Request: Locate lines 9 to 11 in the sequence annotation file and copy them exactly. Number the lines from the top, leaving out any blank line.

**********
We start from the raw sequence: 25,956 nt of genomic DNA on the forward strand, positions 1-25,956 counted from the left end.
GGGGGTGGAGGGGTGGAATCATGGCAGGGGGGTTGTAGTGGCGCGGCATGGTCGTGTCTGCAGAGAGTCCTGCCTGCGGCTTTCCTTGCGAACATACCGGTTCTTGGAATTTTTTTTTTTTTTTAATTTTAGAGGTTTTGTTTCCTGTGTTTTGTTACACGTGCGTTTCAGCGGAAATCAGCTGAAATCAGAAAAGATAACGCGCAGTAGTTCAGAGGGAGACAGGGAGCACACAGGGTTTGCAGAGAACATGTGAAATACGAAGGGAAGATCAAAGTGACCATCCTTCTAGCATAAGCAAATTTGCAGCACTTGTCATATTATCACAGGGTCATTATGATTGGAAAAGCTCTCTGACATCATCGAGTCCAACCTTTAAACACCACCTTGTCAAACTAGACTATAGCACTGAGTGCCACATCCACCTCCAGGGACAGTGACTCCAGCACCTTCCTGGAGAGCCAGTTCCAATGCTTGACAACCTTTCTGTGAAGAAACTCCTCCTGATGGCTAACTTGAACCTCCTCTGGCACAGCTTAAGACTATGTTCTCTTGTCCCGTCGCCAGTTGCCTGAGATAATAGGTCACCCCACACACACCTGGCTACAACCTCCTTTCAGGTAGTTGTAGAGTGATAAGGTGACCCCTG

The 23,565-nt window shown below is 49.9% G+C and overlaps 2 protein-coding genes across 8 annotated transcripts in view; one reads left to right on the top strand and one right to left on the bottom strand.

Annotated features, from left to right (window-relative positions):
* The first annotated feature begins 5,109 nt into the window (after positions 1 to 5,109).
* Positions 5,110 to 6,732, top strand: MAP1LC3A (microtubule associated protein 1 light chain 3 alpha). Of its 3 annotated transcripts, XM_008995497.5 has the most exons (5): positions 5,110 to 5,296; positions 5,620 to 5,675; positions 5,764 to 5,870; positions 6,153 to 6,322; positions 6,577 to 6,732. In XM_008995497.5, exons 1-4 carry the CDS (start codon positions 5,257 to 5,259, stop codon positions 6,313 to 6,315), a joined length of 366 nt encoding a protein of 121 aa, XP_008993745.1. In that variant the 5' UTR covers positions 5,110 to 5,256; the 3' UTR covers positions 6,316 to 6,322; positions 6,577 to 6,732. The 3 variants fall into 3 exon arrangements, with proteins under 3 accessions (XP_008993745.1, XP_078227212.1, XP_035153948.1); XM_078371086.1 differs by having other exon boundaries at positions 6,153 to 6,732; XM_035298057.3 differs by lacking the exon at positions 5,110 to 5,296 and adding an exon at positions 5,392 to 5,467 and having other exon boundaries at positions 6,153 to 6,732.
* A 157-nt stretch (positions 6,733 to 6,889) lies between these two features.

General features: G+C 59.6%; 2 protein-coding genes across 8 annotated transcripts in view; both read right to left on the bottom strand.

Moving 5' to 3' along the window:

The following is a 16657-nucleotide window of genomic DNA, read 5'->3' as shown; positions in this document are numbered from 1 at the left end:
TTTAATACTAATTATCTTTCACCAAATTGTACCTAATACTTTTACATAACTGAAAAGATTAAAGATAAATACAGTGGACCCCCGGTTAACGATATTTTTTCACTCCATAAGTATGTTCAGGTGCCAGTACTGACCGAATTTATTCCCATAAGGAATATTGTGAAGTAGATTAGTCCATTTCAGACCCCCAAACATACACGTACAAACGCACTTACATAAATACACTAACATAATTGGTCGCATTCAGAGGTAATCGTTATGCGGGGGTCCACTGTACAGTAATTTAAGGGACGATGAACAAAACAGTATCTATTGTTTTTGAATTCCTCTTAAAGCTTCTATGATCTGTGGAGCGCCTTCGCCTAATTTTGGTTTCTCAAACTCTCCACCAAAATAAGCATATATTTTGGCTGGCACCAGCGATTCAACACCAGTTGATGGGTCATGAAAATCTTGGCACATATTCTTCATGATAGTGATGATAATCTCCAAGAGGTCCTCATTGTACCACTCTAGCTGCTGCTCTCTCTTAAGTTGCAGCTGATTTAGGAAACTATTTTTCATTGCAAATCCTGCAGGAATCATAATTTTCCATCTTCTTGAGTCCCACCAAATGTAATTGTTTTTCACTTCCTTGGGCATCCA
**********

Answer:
Moving 5' to 3' along the window:

The following is a 16657-nucleotide window of genomic DNA, read 5'->3' as shown; positions in this document are numbered from 1 at the left end:
TTTAATACTAATTATCTTTCACCAAATTGTACCTAATACTTTTACATAACTGAAAAGATTAAAGATAAATACAGTGGACCCCCGGTTAACGATATTTTTTCACTCCATAAGTATGTTCAGGTGCCAGTACTGACCGAATTTATTCCCATAAGGAATATTGTGAAGTAGATTAGTCCATTTCAGACCCCCAAACATACACGTACAAACGCACTTACATAAATACACTAACATAATTGGTCGCATTCAGAGGTAATCGTTATGCGGGGGTCCACTGTACAGTAATTTAAGGGACGATGAACAAAACAGTATCTATTGTTTTTGAATTCCTCTTAAAGCTTCTATGATCTGTGGAGCGCCTTCGCCTAATTTTGGTTTCTCAAACTCTCCACCAAAATAAGCATATATTTTGGCTGGCACCAGCGATTCAACACCAGTTGATGGGTCATGAAAATCTTGGCACATATTCTTCATGATAGTGATGATAATCTCCAAGAGGTCCTCATTGTACCACTCTAGCTGCTGCTCTCTCTTAAGTTGCAGCTGATTTAGGAAACTATTTTTCATTGCAAATCCTGCAGGAATCATAATTTTCCATCTTCTTGAGTCCCACCAAATGTAATTGTTTTTCACTTCCTTGGGCATCCA